Ground Water and Surface Water A Single Resource--USGS Circular 1139
Effects of the Removal of Flood-Plain Vegetation on the Interaction of Ground Water and Surface WaterIn low-lying areas where the water table is close to land surface, such as in flood plains, transpiration directly from ground water can reduce ground-water discharge to surface water and can even cause surface water to recharge ground water (see Figure 7). This process has attracted particular attention in arid areas, where transpiration by phreatophytes on flood plains of western rivers can have a significant effect on streamflows. To assess this effect, a study was done on transpiration by phreatophytes along a reach of the Gila River upstream from San Carlos Reservoir in Arizona. During the first few years of the 10-year study, the natural hydrologic system was monitored using observation wells, streamflow gages, and meteorological instruments. Following this initial monitoring period, the phreatophytes were removed from the flood plain and the effects on streamflow were evaluated. The average effect of vegetation removal over the entire study reach was that the Gila River changed from a continually losing river for most years before clearing to a gaining stream during some months for most years following clearing. Specifically, average monthly values of gain or loss from the stream indicated that before clearing, the river lost water to ground water during all months for most years. After clearing, the river gained ground-water inflow during March through June and during September for most years (Figure R-1).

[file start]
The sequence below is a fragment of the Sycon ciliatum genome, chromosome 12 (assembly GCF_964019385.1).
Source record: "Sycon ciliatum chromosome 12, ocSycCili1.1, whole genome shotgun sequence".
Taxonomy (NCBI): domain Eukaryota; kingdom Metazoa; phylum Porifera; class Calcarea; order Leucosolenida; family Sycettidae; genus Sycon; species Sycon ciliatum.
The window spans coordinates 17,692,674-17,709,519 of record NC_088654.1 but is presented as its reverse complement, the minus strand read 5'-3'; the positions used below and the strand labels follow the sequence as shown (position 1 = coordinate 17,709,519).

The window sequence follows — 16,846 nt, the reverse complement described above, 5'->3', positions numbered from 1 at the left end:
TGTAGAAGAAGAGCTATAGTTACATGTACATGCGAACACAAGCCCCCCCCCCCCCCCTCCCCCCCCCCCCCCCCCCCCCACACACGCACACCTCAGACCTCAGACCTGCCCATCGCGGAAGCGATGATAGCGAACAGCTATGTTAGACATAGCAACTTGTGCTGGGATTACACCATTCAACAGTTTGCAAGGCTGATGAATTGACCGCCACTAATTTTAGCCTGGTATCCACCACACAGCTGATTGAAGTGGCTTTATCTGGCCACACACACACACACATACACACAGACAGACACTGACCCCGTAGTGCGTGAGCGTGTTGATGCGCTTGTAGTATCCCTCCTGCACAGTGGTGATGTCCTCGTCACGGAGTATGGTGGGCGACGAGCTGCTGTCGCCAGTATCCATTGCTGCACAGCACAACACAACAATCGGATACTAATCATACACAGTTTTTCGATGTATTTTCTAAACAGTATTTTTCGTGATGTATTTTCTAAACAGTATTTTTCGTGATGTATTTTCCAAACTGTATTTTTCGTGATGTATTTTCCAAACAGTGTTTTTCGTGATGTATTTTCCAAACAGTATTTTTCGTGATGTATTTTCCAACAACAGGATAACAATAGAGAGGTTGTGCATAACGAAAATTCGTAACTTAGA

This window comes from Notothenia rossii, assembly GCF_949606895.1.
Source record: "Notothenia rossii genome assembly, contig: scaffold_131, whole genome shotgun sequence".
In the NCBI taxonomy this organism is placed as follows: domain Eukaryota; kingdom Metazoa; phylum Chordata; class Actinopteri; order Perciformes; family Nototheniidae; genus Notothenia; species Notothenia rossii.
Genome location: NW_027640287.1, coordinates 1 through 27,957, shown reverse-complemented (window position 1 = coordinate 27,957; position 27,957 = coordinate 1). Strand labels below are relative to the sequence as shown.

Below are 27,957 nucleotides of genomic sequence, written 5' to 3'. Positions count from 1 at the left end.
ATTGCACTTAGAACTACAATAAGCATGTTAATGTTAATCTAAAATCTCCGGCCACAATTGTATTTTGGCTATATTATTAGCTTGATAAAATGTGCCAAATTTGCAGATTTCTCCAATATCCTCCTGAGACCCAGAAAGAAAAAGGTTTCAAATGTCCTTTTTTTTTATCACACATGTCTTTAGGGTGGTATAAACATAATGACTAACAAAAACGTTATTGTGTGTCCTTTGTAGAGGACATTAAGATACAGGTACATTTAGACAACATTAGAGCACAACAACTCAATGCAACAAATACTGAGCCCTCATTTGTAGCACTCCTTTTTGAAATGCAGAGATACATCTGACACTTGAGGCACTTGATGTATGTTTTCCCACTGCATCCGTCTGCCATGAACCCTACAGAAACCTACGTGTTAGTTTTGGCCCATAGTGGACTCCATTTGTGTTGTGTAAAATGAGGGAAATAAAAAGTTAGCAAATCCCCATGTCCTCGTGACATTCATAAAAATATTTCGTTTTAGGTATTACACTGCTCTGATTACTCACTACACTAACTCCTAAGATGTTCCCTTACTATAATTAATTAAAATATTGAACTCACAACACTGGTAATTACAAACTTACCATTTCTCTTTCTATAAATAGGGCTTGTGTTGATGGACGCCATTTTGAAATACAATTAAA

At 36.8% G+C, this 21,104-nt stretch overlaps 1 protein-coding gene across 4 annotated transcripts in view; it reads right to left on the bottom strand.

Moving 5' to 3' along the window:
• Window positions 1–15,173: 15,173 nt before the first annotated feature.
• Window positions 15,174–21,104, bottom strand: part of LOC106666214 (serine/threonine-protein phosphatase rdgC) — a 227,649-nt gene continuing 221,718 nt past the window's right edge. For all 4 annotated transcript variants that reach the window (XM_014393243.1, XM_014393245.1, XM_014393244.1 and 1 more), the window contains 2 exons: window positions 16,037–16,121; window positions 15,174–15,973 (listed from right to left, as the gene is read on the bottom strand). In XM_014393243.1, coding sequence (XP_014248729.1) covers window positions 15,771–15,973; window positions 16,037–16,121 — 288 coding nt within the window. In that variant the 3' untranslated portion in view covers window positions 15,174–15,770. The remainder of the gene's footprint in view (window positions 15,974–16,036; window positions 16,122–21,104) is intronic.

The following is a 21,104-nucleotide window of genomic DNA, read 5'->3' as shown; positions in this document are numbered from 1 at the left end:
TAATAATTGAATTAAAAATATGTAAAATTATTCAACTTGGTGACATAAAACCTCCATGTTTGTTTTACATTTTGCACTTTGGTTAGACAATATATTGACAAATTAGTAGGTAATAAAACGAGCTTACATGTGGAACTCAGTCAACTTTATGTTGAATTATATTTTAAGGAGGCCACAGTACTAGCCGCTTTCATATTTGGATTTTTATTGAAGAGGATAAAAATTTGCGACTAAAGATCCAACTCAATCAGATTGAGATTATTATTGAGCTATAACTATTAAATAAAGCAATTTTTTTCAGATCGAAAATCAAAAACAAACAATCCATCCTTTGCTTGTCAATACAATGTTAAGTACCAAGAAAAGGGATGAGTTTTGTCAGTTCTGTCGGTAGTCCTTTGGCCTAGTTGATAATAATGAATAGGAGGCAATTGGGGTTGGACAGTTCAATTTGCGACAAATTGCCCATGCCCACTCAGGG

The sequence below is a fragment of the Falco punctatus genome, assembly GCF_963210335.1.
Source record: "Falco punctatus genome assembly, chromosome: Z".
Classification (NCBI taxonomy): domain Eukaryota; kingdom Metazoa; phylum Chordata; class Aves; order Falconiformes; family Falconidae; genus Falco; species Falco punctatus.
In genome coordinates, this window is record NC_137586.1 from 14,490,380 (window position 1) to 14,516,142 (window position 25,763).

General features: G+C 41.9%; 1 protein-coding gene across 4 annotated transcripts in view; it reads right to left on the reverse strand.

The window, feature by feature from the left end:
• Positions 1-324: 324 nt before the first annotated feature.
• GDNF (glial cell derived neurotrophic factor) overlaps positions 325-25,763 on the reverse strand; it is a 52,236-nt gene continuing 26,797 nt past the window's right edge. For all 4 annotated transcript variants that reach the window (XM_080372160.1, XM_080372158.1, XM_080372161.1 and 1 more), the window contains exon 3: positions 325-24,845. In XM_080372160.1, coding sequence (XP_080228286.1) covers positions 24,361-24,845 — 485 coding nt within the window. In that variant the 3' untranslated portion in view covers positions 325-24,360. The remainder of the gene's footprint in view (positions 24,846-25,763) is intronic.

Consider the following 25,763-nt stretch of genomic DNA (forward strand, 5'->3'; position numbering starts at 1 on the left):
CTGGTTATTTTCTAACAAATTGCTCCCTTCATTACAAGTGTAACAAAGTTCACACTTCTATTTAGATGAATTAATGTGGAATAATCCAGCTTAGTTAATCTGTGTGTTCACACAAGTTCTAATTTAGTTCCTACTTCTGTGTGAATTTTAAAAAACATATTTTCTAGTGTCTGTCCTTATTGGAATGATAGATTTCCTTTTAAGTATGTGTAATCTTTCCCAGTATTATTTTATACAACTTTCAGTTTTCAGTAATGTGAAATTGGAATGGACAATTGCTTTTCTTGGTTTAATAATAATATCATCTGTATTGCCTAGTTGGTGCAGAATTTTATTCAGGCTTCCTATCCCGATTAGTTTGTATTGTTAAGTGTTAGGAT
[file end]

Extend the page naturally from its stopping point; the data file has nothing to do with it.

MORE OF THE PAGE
Figure R-1: Removal of phreatophytes from the flood plain along a losing reach of the Gila River in Arizona resulted in the river receiving ground-water inflow during some months of the year. (Modified from Culler, R.C., Hanson, R.L., Myrick, R.M., Turner, R.M., and Kipple, F.P., 1982, Evapotranspiration before and after clearing phreatophytes, Gila River flood plain, Graham County, Arizona: U.S. Geological Professional Paper 655-P.)